People express their happiness in 17 different ways

People change their face in thousands of ways to express emotions, but only 35 of them are recognized at a cultural level, a recent study shows.

Although our face can transmit a multitude of emotions, from anger to sadness and joy, the ways in which the features of the face change are varied. According to Science Dailly, disgust, for example, requires a single facial expression to be understood throughout the world

On the other hand, happiness can be expressed in 17 different forms, from joy, delight, thanks and others. “This breakthrough is delightful,” said Aleix Martinez, a cognitive specialist at Ohio State University. “It shows the complex nature of happiness,” he continued.

The study also found that people use three expressions to express fear, four to express surprise, and five to show sadness and anger. “Happiness acts as a social glue and requires the complexity of different facial expressions,” Martinez said.

The findings are based on Martinez’s earlier facial expression studies, which found that people can identify other people’s emotions with an accuracy of 75%.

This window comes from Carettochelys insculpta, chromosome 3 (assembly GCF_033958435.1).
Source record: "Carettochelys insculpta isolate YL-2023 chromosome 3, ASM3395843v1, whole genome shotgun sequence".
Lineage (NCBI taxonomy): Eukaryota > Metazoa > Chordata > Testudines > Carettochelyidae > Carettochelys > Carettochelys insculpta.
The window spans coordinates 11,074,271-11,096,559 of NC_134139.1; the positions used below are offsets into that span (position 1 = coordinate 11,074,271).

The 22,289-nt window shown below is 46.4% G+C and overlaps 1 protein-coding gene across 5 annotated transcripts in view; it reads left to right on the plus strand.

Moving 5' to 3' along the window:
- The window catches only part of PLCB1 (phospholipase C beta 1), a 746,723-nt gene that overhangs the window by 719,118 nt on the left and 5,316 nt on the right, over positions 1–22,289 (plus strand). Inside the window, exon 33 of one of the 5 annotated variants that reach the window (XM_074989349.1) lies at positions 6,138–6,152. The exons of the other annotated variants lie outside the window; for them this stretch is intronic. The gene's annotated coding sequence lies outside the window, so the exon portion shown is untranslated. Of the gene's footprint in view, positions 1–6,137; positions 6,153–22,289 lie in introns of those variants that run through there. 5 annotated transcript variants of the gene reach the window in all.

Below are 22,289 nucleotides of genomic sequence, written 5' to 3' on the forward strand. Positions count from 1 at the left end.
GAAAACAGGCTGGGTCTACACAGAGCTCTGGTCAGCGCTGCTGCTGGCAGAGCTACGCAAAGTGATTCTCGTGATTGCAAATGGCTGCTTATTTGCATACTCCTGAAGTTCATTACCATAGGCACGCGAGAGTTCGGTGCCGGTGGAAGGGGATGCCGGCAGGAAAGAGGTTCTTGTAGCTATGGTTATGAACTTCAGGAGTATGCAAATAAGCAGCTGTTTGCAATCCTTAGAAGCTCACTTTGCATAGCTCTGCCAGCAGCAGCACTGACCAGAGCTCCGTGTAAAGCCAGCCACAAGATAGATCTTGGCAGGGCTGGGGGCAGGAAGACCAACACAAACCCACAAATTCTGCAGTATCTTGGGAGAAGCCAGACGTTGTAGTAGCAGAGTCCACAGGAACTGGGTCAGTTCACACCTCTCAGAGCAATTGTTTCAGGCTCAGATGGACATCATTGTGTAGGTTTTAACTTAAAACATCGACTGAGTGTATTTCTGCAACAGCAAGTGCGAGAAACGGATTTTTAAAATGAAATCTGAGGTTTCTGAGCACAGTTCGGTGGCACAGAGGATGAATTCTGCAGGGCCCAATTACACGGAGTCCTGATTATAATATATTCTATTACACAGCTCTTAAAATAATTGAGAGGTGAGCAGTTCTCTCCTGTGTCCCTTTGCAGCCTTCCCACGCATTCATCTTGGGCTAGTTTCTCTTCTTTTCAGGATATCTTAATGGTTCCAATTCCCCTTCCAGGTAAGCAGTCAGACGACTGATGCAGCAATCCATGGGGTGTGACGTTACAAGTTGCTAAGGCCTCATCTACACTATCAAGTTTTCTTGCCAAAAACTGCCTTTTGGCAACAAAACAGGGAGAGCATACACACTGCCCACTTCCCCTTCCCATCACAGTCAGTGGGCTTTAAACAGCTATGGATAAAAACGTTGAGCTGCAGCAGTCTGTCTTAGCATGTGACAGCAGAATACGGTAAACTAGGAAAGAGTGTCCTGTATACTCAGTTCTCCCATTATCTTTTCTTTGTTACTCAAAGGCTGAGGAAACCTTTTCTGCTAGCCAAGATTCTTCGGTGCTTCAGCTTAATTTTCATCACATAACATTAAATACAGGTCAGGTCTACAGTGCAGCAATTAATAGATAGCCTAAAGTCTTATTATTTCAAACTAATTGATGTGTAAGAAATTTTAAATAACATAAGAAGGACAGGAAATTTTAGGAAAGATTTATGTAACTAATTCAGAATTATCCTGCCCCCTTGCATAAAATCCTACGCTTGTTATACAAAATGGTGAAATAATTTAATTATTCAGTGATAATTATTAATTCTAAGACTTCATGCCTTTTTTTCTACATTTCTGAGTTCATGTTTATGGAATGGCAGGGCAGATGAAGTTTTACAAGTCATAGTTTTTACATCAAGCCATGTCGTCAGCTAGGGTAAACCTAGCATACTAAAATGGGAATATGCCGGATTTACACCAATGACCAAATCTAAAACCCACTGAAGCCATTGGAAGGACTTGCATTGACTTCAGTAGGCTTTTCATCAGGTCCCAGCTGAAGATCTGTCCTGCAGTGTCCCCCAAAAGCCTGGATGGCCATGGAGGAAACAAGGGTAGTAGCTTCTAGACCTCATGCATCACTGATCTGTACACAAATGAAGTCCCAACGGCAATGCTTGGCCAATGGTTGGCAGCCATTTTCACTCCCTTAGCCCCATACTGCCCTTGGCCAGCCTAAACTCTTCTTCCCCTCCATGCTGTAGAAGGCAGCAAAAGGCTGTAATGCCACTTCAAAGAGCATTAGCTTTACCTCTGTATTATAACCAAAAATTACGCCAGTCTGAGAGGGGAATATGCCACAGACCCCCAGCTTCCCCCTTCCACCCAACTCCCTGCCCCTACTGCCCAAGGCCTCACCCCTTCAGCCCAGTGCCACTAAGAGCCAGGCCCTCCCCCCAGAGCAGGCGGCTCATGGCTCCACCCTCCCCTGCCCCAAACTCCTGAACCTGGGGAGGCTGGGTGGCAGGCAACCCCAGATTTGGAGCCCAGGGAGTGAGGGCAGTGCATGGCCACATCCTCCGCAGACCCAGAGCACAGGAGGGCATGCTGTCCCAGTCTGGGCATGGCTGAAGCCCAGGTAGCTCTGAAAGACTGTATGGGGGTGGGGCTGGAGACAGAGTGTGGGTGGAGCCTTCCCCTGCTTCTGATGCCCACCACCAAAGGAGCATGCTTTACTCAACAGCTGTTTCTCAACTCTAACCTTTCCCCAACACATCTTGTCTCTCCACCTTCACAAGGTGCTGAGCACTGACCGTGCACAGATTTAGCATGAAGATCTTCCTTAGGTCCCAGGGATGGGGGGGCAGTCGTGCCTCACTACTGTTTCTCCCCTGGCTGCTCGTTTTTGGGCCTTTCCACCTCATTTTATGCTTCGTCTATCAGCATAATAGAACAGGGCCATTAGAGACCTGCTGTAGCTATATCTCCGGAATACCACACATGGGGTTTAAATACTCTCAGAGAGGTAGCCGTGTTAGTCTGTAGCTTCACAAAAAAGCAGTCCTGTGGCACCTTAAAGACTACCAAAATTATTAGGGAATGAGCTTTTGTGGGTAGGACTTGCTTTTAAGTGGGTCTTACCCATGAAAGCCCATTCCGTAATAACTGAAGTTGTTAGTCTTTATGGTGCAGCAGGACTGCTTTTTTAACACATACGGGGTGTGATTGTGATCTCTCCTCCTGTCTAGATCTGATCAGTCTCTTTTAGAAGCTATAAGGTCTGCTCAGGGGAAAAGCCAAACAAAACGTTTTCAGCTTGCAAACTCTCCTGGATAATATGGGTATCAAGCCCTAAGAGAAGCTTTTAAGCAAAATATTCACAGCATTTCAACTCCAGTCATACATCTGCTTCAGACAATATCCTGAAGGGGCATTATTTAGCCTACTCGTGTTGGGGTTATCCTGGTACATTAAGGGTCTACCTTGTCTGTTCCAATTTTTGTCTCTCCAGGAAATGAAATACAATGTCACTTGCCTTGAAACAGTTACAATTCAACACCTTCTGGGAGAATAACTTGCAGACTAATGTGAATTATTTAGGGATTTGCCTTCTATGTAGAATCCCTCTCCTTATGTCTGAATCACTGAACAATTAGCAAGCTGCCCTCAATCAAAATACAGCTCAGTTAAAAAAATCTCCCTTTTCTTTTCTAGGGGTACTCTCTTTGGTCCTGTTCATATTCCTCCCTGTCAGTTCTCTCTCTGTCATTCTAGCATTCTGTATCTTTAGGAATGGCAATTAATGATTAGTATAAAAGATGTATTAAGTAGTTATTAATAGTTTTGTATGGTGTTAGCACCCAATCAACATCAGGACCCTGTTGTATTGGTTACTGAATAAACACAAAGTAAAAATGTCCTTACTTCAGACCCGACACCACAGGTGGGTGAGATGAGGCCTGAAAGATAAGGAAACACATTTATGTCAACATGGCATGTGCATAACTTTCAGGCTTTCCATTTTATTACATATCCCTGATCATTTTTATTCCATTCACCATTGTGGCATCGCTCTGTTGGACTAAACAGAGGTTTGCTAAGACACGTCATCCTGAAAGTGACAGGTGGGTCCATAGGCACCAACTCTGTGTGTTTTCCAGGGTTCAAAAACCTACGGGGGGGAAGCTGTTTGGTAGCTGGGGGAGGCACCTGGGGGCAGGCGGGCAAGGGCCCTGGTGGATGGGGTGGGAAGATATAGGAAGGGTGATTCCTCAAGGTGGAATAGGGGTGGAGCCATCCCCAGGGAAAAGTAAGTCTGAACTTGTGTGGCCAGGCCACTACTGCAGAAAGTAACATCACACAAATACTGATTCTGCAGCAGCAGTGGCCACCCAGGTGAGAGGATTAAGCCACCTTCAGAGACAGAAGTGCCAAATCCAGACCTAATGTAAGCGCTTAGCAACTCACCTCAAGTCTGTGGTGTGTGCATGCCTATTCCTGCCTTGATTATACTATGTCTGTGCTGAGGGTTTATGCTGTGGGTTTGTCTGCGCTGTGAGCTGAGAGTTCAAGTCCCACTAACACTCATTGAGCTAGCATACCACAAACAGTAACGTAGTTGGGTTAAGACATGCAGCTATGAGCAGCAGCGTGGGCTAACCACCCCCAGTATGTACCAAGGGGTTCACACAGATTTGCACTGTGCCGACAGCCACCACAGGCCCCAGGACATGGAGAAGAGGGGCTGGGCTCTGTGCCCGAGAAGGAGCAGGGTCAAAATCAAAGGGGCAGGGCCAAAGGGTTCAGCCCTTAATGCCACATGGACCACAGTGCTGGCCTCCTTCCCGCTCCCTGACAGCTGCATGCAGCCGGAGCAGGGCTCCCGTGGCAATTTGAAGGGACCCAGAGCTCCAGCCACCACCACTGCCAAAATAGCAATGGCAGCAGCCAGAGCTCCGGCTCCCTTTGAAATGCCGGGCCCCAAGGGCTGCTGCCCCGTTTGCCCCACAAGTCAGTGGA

In the current study, Martinez and search engineer Ramprakash Srinivasan, PhD student of Ohio University, made a list of words to describe emotions. The list contains 821 words in English. Then they used the words to search the internet for images of people’s faces. Translators also translated the words into Spanish, Mandarin, Persian, and Russian.

They used words on popular search engines in 31 countries in South America, North, Europe, Asia and Australia. They have discovered about 7.2 million images of facial expressions from a variety of cultures. The study does not include African countries and isolated areas of the world.

According to computerized algorithms, Martinez and Srinivasan have discovered that people’s face can be changed in 16,384 ways by combining muscles in different ways. Then they sorted out the 7.2 million images in different categories according to the emotions expressed by each culture. Martinez initially thought he would discover a few hundred expressions. In fact, they only found 35.

“We were shocked, we thought we’d find a lot more,” Martinez said.

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